Working families have won important victories on a range of workplace rights and consumer protection standards in the past five years.

Thanks to organizing by everyday working people, policymakers have enacted dramatic increases to the minimum wage, paid sick and family leave, equal pay guarantees, and protections against predatory payday and auto loans – all which improve economic and overall well-being of our communities.

Corporate Accountability Now!However, enforcement of these new standards remains a challenge.

Traditionally, workers and consumers could file lawsuits to hold lawbreakers accountable. Most of us have lost the right to go to court, now that powerful corporations are burying forced arbitration provisions deep in the fine print of contracts.

Corporations and their political allies are denying more than 60 million people – half the American workforce – their right to challenge their employer in court.

These hidden clauses strip away our rights to utilize our public justice system to sue, to participate in a class action lawsuit, or to appeal, and completely stack the deck against employees and consumers. Companies use arbitration to hide wrongdoing: women who experience sexual harassment are often forced into arbitration, which silences them from speaking out.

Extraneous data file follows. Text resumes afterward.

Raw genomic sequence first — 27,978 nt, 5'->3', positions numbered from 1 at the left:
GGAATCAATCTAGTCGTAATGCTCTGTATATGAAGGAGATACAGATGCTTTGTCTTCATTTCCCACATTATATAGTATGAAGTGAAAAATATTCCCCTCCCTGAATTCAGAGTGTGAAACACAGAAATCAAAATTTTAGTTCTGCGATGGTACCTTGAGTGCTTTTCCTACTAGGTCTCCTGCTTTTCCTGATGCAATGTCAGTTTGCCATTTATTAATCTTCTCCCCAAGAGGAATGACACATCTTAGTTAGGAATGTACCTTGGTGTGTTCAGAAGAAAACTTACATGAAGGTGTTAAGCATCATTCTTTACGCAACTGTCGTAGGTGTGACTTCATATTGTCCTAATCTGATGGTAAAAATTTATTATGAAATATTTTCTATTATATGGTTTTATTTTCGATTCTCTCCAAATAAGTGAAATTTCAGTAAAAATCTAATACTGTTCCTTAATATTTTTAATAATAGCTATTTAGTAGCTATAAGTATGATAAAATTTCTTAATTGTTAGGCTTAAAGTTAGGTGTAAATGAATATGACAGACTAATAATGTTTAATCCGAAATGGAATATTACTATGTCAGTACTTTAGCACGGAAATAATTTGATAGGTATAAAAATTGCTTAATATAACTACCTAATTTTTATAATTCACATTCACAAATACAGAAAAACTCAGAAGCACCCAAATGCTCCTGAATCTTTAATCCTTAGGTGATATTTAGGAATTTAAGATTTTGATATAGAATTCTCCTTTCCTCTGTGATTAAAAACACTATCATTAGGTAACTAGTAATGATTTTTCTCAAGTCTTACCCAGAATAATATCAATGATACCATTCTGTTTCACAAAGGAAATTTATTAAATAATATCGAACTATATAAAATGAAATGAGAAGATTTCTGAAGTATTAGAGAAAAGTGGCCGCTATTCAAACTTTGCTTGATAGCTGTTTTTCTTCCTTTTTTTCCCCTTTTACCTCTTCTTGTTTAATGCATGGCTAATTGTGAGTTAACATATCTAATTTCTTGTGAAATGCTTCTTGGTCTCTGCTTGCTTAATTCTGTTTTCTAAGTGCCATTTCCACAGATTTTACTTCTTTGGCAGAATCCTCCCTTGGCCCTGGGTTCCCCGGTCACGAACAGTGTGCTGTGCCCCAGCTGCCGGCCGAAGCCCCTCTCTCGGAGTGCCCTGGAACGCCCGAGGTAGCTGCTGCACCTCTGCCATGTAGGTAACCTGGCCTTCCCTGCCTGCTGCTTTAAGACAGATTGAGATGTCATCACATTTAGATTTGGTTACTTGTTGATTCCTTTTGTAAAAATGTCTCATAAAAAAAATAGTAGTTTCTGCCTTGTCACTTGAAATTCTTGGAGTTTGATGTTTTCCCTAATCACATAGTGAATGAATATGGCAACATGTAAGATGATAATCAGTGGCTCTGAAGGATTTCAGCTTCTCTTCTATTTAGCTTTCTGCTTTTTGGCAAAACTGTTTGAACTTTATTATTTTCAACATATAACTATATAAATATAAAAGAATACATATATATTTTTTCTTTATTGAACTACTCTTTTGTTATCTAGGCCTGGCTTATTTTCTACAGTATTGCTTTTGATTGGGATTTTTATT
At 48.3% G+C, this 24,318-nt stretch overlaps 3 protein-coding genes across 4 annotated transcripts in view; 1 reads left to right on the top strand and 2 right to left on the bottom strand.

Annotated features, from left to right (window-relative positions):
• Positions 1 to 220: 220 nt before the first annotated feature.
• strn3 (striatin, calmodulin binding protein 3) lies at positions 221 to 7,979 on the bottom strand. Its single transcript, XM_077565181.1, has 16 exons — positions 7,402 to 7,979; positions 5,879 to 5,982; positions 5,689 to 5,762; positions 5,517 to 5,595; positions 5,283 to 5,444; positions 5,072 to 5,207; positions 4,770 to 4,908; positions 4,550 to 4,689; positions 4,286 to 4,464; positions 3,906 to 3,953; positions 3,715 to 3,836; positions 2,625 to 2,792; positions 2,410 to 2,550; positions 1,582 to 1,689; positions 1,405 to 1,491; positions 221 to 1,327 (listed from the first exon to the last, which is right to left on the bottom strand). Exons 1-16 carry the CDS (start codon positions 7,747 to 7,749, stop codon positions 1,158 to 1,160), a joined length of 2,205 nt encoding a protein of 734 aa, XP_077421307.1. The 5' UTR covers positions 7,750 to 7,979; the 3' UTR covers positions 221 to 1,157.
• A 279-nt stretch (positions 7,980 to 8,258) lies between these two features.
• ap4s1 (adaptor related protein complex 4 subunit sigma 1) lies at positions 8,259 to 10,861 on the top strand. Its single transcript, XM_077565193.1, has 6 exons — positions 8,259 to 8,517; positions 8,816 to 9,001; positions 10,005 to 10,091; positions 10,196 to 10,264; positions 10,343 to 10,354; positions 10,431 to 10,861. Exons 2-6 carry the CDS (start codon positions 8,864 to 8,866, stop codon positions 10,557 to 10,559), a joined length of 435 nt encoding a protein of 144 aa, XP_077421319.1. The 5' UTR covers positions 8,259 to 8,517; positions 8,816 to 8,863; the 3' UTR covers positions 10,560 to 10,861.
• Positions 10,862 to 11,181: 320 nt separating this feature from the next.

This is why we need Corporate Accountability Now!

With the federal government refusing to protect Americans from corporate abuse, we want our policymakers to ensure that public enforcement can hold corporate wrongdoers accountable.

For example, by silencing whistleblowers who would file private lawsuits, forced arbitration leaves public agencies solely responsible for policing violations of labor laws. Strict federal preemption prohibits states from regulating arbitration clauses – but we can take action to increase Vermont’s enforcement capacity.

Modeled on an ancient legal practice known as qui tam, and California’s successful Private Attorneys General Act (PAGA), we are calling on lawmakers to enact a law that can:

  • Authorize private citizens, especially employees, who have been harmed by unlawful practices to initiate a public enforcement action on behalf of the state. The state can then choose whether to intervene or let the whistleblowers manage the litigation on the state’s behalf.
  • Expose company-wide violations and collect penalties on behalf of all affected consumers or workers.
  • Collect millions in civil penalties from lawbreakers. Most of the penalty revenue would go to the state, with a portion retained by the whistleblowers who brought the suit. California’s Department of Labor receives approximately $5 million in PAGA revenue each year.
  • Preserve access to courts. The public enforcement action is filed in the name of the state and all affected residents, as the state’s way of enforcing its laws. Because the lawsuit doesn’t arise from the contract between the company and a consumer or employee, courts have ruled that these claims can’t be forced into arbitration.

Your legislators need to hear from you so that they understand the need to hold corporations accountable – now!